News & Events
John O. Dabiri, Professor of Aeronautics and Bioengineering, will become Dean of Undergraduate Students, effective July 1, 2014. Professor Dabiri was suggested for this position by several Institute constituencies and enjoys the confidence and respect of students and faculty alike. He is particularly committed to enhancing faculty-student interactions.
Julia R. Greer, Professor of Materials Science and Mechanics, has been selected as a 2014 Young Global Leader by the World Economic Forum. Each year the selection Committee, which is headed by Her Majesty Queen Rania Al Abdullah of the Hashemite Kingdom of Jordan, identifies and recognizes the most distinguished leaders under the age of 40, nominated from around the world. Candidates are selected based on their proven track record of professional accomplishments, breadth of their expertise, commitment to society and their ability to overcome adversity.
Ali Hajimiri, Thomas G. Myers Professor of Electrical Engineering, and colleagues have developed a new light-bending silicon chip that acts as a lens-free projector--and could one day end up in your cell phone. They were able to bypass traditional optics by manipulating the coherence of light—a property that allows the researchers to "bend" the light waves on the surface of the chip without lenses or the use of any mechanical movement. [Caltech Release]
The EAS Division has added a new department to its roster: the Department of Medical Engineering (MedE). The new department was formed to take advantage of Caltech's commitment to basic science, using this focus as a stepping-stone to finding fresh avenues to developing diagnostic tools, medical devices, and treatment options, in translational, or "bench-to-bedside," medicine. Chair Rosakis explains that the MedE department was formed "in response to the desire of many of our faculty and of local research hospitals and medical foundations to engage jointly in engineering-centric technology development efforts for medical applications." To that end, the MedE department is already partnering with the Keck School of Medicine of USC, UCLA's Geffen School of Medicine, City of Hope, the UCSF School of Medicine, and Huntington Memorial Hospital, among others. [Caltech Release] [ENGenious Article]
Axel Scherer, Bernard Neches Professor of Electrical Engineering, Applied Physics and Physics, will be giving the next Caltech Earnest C. Watson Lecture on November 6, 2013 at 8pm. His lecture is entitled From Lab-on-a-Chip to Lab-in-the-Body and will focus on the role of nanotechnology in the miniaturization of medical diagnostic tools. [Caltech Release] [ENGenious Article]
Julia R. Greer, Professor of Materials Science and Mechanics, and colleagues have created nanostructured, hollow ceramic scaffolds, and have found that the small building blocks, or unit cells, display remarkable strength and resistance to failure despite being more than 85 percent air. The general fabrication technique the researchers have developed could be used to produce lightweight, mechanically robust small-scale components such as batteries, interfaces, catalysts, and implantable biomedical devices. [Caltech Release]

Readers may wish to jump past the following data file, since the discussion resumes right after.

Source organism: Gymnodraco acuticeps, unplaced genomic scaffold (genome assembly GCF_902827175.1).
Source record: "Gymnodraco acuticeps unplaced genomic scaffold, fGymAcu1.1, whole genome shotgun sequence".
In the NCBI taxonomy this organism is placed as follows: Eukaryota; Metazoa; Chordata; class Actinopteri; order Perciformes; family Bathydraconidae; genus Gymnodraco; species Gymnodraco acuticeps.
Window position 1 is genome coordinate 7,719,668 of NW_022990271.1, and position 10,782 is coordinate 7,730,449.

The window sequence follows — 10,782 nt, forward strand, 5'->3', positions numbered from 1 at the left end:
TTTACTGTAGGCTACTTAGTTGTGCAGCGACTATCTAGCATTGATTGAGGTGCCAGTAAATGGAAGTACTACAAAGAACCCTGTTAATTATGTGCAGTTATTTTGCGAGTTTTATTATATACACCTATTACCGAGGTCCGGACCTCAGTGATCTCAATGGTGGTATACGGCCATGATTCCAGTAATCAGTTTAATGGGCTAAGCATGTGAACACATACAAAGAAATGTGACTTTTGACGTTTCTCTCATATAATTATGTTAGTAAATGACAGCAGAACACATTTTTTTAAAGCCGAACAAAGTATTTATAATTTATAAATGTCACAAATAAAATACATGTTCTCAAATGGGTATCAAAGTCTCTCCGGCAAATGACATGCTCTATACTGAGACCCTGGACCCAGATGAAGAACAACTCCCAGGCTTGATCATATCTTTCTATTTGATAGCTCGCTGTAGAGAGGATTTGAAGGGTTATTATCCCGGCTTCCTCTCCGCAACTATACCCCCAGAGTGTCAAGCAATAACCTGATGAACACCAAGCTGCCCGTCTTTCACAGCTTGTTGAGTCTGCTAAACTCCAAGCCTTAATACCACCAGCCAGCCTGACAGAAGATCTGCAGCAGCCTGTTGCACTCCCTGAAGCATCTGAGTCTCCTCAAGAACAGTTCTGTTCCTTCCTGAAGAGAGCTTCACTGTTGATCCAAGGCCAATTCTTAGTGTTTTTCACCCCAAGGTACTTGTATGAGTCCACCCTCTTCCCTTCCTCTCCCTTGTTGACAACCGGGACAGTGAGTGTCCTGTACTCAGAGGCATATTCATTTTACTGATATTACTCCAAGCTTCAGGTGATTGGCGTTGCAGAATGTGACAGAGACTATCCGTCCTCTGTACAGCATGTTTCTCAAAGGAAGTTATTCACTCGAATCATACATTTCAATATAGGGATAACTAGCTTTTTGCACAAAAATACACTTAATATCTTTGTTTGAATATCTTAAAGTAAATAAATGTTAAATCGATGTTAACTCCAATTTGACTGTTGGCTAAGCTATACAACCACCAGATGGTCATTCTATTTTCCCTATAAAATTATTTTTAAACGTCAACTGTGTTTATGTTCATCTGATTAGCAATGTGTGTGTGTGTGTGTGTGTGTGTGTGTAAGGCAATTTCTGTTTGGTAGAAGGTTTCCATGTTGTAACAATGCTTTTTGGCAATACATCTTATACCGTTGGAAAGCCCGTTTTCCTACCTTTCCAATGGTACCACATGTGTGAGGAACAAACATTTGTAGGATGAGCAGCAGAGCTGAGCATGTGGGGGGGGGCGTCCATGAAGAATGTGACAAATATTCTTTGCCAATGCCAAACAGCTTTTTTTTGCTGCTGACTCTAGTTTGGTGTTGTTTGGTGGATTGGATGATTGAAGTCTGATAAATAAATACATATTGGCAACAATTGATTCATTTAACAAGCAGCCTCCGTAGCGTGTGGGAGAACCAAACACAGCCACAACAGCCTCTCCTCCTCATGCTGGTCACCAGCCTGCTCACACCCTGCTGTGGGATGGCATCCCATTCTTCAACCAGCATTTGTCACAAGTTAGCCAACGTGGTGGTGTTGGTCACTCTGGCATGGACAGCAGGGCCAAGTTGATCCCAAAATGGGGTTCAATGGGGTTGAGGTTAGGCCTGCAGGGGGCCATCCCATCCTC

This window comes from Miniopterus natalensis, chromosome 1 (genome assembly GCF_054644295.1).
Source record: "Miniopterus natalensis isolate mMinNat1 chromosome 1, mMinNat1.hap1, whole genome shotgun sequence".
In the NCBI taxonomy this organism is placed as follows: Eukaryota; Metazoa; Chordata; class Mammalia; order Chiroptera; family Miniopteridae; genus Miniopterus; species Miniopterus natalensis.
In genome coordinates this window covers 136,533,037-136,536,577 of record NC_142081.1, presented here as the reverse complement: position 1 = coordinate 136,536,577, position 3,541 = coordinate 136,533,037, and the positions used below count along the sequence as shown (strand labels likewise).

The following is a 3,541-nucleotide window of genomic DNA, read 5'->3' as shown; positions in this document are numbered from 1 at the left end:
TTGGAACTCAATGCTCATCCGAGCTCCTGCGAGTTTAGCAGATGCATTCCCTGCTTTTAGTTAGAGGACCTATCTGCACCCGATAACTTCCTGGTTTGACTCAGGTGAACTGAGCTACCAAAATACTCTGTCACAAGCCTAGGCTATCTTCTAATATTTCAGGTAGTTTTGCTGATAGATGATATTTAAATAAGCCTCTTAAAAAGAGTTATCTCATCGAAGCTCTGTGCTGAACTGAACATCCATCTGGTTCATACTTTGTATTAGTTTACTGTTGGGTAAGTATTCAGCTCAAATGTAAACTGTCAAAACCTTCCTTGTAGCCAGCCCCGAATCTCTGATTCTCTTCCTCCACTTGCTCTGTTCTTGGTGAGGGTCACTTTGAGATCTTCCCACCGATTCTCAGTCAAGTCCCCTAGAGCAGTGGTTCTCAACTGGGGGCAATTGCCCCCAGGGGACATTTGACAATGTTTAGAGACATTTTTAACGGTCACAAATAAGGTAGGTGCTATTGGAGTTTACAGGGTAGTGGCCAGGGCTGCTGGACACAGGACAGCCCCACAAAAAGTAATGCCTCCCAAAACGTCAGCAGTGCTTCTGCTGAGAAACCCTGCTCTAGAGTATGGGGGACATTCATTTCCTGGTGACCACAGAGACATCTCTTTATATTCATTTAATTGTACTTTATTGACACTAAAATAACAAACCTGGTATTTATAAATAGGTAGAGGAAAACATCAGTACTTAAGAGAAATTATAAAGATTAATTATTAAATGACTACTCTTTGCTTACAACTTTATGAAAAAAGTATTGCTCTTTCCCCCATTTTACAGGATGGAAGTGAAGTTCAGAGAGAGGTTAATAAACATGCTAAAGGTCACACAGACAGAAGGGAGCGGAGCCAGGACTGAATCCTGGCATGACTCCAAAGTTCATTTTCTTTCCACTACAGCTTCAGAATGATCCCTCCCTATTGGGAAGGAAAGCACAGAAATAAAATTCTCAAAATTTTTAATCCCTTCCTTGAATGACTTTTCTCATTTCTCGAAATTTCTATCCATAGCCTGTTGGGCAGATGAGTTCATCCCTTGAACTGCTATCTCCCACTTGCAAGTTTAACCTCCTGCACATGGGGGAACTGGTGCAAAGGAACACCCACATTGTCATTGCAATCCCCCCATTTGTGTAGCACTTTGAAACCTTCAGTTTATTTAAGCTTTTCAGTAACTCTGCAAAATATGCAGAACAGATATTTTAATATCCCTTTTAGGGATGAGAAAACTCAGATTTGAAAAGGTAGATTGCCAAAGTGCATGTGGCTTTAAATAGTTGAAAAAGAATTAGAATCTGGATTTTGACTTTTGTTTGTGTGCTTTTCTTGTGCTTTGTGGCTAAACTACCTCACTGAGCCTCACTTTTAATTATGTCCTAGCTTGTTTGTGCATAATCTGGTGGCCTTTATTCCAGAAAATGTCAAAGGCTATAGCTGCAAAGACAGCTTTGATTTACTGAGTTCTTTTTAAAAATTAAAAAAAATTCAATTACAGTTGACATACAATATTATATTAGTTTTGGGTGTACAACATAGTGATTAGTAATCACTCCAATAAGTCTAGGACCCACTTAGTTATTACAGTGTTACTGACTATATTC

John O. Dabiri, Professor of Aeronautics and Bioengineering, has been selected by the editors of MIT Technology Review as one of this year's Innovators Under 35. He joins a group of exceptionally talented young innovators whose work is believed to have the greatest potential to transform the world. Professor Dabiri was chosen for his bioinspired engineering work on wind farms. [MIT Technology Review Article]
Changhuei Yang, Professor of Electrical Engineering and Bioengineering, and colleagues have shown how to make cost-effective, ultra-high-performance microscopes. The final images produced by their new system contain 100 times more information than those produced by conventional microscope platforms. And building upon a conventional microscope, their new system costs only about $200 to implement. This new method could have wide applications not only in digital pathology but also in everything from hematology to wafer inspection to forensic photography. [Caltech Release]
Yu-Chong Tai, Professor of Electrical Engineering and Mechanical Engineering, and colleagues have developed a portable device to count white blood cells that needs less than a pinprick's worth of blood and takes just minutes to run. The heart of the new device is a 50-micrometer-long transparent channel made out of a silicone material with a cross section of only 32 micrometers by 28 micrometers—small enough to ensure that only one white blood cell at a time can flow through the detection region. The stained blood sample flows through this microfluidic channel to the detection region, where it is illuminated with a laser, causing it to fluoresce. [Caltech Release]